A legendary Tennessean's roots

The Sam Houston School memorializes a Tennessee legend

By Tracy Woods

Nestled in the foothills of the Great Smoky Mountains stands a building few today would recognize as a school. But a school it was to Tennessee’s seventh governor, Sam Houston.

I remember touring the one-room schoolhouse on a field trip in fourth grade. The building was small and devoid of much sunlight. It had an old smell too, but it was built in the 1700s.

This historic site intrigues me now as I learn more about its infamous teacher, Sam Houston.

Sam Houston was born in Virginia but moved to Tennessee after his father died in 1806. At 16, Houston packed up his
books and ran away from home. He quickly found himself living with a band of Cherokees learning to hunt, fish and speak their language.

After three years, Houston returned home to Blount County and opened a school in order to pay off a $100 debt despite jokes that his degree was from "Indian University."

The 19-year-old enrolled students for $8 a term. The school year began after corn-planting season in the spring and continued until harvest time in the fall. The one-third of the tuition was payable by cash, one-third in corn and one-third in varicolored calico from which his shirts were made.

The building stands on its original site, about five miles from Maryville, despite an offer from Texas to buy and move the building.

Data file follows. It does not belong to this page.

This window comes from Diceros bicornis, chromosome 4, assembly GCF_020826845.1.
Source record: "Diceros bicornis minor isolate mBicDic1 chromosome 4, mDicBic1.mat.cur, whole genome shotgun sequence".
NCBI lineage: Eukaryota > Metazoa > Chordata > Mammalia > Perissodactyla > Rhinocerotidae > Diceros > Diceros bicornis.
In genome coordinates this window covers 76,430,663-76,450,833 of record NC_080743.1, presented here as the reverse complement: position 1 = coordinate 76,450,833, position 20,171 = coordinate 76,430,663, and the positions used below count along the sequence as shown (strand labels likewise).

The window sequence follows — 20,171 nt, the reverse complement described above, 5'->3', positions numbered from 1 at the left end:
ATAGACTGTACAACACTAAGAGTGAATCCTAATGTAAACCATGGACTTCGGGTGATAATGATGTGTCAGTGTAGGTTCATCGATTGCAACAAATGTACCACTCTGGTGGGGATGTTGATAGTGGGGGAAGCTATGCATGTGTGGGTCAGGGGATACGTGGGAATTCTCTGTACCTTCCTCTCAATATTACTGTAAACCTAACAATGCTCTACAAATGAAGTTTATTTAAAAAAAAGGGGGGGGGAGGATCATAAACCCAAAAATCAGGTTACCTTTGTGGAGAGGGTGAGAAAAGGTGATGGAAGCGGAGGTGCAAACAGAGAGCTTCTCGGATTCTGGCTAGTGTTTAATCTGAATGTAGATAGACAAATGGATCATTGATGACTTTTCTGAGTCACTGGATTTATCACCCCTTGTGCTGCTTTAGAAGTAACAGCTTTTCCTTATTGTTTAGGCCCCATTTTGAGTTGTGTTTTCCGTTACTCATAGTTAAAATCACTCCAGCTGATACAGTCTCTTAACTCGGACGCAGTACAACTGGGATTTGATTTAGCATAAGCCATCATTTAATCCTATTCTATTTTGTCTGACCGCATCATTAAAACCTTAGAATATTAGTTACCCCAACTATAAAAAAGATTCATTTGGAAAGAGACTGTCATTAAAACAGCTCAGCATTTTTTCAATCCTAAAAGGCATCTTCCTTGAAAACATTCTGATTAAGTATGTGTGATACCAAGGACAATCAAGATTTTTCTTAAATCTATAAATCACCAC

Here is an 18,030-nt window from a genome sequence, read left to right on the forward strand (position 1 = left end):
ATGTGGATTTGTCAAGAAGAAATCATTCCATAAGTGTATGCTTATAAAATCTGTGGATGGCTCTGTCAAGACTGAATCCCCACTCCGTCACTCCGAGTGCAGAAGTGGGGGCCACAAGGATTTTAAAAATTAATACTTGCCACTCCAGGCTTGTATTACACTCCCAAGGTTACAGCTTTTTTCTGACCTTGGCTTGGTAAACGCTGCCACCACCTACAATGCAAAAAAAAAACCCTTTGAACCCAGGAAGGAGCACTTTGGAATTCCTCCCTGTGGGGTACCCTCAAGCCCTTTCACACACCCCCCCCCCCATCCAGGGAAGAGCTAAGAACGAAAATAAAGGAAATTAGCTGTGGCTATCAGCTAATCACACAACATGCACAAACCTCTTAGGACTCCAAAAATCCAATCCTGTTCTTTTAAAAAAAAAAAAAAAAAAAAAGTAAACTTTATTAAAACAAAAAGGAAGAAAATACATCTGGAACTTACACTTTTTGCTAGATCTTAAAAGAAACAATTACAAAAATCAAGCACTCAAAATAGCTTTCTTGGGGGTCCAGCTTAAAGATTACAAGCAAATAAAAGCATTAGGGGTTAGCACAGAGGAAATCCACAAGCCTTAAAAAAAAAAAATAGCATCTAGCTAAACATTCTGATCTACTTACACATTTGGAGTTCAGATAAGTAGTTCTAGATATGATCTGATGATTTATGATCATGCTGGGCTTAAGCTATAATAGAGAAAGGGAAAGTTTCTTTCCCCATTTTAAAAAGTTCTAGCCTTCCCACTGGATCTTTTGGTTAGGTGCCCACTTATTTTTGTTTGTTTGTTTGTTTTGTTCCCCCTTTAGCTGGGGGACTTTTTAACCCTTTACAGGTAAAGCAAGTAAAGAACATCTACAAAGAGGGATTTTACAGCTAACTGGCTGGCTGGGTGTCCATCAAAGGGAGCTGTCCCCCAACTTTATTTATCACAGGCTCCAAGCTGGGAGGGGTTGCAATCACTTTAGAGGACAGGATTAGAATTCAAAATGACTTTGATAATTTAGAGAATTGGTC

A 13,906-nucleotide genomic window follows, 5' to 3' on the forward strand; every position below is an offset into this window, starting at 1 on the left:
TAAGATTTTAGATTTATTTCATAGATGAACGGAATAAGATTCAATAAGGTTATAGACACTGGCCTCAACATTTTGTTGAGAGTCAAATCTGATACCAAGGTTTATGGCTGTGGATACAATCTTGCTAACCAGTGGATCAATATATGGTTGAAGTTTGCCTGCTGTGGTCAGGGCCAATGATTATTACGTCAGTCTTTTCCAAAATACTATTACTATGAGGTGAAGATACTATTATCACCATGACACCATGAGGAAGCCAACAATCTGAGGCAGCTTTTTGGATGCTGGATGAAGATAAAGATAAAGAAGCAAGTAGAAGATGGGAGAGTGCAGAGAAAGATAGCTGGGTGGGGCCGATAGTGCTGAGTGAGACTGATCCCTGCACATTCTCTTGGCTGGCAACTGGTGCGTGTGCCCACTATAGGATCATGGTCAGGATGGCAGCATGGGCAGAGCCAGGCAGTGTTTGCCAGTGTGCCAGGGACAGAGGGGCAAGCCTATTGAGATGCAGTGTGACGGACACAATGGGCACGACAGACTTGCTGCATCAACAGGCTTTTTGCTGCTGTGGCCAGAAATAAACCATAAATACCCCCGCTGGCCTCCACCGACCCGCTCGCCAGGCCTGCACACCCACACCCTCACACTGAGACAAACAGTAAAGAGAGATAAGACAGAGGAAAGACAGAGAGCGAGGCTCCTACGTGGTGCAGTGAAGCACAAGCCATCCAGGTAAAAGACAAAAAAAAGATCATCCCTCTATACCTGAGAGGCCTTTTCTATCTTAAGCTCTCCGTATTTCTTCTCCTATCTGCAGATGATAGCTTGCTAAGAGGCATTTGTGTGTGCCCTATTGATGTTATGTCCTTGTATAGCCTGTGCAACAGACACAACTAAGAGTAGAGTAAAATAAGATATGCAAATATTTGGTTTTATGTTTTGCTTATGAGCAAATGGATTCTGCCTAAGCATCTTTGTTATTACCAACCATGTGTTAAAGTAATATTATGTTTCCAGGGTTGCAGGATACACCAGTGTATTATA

Made of poplar logs, many of which are still original, the schoolhouse has a fireplace at the back of the room, desks made from window apertures, and a seven-foot ceiling hovers over log seats.

This schoolhouse, the oldest in Tennessee, was built two years before Tennessee joined the union in 1796 and now enjoys thousands of visitors curious to learn more about the legendary Houston.

Guests learn the untold stories: Though Houston’s passion was books and learning, he only taught for a single year and then enlisted as a private in General Andrew Jackson’s Army in 1813. He became known during The Battle of Horseshoe Bend when he led his platoon to victory.

One fight soon became many and many also knew the name of Sam Houston to mean warrior.

After the war, Houston spent some time fighting for the Cherokees but soon returned to Lebanon, Tenn. to practice law. Within five years, he had served as district attorney, adjutant-general, and major-general of Tennessee’s militia.

In 1823, Houston was elected to Congress, and by 34 he was overwhelmingly elected seventh governor of Tennessee.

But two months into his term as governor, Houston resigned the office of governor, packed up his belongings and left for Arkansas to join his adoptive Cherokee family.

After the death of Houston’s mother, the former Tennessee governor again rose to prominence eventually fighting for Texas’ freedom from Mexico and becoming President of Texas, before it joined the Union.

Once Texas was admitted to the U.S., Houston was elected to the U.S. Senate and then became Texas’ seventh governor.

Visitors today can tour the schoolhouse imagining life in the 1812 when Houston taught without running water, heat or plumbing. An old stream, used by Houston on hot and humid Tennessee summer days, still flows nearby.

Picnic grounds, a gift shop and the beginning of a museum collection has been build for visitors’ enjoyment. The Sam
Houston Schoolhouse makes history come alive!

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